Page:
Optum declined to answer more specific questions.

Nancy Matlack, a retired school teacher told The Herald: “This is just plain mean! Under the guise of saving money and controlling costs, Optum is causing HUGE anxiety and feeding mistrust in an industry already rife with it.”

Nora Davis, a volunteer with Statewide Health Insurance Benefits Advisors in Snohomish County, noted seniors will have options, at least. She helps them decide on the best benefits for them, which they must do by Dec. 7. If Regence and Optum don’t reach a deal, Medicare Advantage subscribers could change plans now or during the first three months of 2023.

Davis recommended the best option for people who want The Everett Clinic in-network is to verify directly with the clinic which Medicare Advantage plans will include Optum in 2023.

Davis used to work for a health plan and has volunteered with SHIBA for six years, since about the time of another public contract dispute between Regence and The Everett Clinic. In 2016, the parties settled about two weeks after the first notifications of a possible contract termination. Going forward, Davis said, The Everett Clinic will probably want to stay in Regence plans and vice versa.

“Sometimes these things happen,” she said. “Everett Clinic might be out of network for Regence for some amount of time, maybe for a whole year, until they somehow come to some agreement to be in-network.”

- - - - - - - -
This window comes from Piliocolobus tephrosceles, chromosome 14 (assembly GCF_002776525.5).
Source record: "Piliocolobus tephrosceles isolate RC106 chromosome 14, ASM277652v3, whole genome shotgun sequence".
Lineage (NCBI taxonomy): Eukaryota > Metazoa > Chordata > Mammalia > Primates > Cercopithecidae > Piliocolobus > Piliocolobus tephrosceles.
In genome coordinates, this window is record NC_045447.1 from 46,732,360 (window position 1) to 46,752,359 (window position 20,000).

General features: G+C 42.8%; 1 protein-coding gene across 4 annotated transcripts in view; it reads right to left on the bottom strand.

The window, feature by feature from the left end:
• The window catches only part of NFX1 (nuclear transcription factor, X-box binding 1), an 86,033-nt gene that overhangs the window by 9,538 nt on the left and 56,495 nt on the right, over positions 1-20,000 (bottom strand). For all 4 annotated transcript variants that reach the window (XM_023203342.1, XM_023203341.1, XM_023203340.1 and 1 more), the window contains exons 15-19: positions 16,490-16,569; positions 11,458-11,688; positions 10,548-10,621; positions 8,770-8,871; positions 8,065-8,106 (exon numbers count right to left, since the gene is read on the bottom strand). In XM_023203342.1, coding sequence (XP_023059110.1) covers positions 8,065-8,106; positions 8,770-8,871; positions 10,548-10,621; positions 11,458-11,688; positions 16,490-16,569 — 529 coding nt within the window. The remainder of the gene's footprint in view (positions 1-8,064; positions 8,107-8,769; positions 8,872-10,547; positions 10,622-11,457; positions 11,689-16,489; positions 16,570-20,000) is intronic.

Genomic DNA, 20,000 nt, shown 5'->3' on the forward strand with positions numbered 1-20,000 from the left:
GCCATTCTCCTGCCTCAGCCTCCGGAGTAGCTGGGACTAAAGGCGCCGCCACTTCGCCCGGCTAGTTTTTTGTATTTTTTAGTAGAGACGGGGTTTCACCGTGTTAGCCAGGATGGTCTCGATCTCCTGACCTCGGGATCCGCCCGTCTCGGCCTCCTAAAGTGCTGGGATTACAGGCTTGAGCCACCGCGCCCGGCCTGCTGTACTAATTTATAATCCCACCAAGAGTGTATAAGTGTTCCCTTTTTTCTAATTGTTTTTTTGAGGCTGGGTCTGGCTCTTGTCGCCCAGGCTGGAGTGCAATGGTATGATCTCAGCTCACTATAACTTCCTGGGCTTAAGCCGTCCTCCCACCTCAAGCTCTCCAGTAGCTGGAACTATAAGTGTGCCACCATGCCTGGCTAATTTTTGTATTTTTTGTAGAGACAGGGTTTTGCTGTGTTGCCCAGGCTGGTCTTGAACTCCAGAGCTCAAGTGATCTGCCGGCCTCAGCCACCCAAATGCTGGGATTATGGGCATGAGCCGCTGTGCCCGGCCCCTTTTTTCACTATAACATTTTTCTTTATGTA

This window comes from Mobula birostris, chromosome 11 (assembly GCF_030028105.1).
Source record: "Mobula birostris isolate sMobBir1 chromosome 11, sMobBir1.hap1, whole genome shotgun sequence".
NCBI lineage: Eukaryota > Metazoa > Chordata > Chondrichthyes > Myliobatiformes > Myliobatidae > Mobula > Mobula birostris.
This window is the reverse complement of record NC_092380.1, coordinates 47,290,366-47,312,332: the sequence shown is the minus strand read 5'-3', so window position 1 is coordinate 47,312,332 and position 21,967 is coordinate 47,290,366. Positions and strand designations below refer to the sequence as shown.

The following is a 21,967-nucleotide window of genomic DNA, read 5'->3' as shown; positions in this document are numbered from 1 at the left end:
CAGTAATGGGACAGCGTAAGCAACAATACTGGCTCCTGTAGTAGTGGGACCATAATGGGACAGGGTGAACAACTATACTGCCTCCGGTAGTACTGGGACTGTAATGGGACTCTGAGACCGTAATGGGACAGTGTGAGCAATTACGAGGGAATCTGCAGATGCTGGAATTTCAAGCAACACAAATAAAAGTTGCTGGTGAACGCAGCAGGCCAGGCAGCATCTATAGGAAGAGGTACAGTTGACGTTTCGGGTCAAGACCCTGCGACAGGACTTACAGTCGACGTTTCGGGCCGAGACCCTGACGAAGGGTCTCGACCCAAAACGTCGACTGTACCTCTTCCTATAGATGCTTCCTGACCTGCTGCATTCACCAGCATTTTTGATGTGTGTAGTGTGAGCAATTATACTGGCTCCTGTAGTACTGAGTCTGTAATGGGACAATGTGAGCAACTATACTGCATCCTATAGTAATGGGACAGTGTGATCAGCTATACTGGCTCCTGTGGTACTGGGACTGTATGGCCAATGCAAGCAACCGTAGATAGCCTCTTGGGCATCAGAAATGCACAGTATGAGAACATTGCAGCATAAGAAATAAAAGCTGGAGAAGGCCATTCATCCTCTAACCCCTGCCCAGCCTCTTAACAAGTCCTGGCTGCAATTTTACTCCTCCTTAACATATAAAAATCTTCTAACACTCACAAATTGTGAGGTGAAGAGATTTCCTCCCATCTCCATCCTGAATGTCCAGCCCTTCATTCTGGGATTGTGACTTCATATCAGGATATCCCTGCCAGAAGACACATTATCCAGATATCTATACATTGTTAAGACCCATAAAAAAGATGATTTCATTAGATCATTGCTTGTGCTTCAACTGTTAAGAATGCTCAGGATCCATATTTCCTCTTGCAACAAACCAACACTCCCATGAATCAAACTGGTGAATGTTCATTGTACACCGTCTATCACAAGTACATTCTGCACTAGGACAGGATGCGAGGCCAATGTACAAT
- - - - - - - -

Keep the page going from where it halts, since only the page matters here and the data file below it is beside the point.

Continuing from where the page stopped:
Dave Iseminger, director of employees and retiree benefits at the state Health Care Authority, said Public Employees Benefits Board members would have no plan options that would include The Everett Clinic, if negotiations fail. He expressed optimism, while recognizing the current situation is “overly stressful,” particularly at the end of open enrollment and right before Thanksgiving.

In his experience, the insurers and providers usually reach a deal before the end of the contract.

“The fact that the parties are at the table is a really encouraging sign,” Iseminger said. “There is a lot at stake, on both sides.”


• People covered by PEBB or SEBB plans can find updates at

• Those eligible for Medicare can look for assistance at

Joy Borkholder is the health and wellness reporter for The Daily Herald. Her work is supported by the Health Reporting Initiative, which is sponsored in part by Premera Blue Cross. The Daily Herald maintains editorial control over content produced through this initiative.

Joy Borkholder: 425-339-3430;; Twitter: @jlbinvestigates.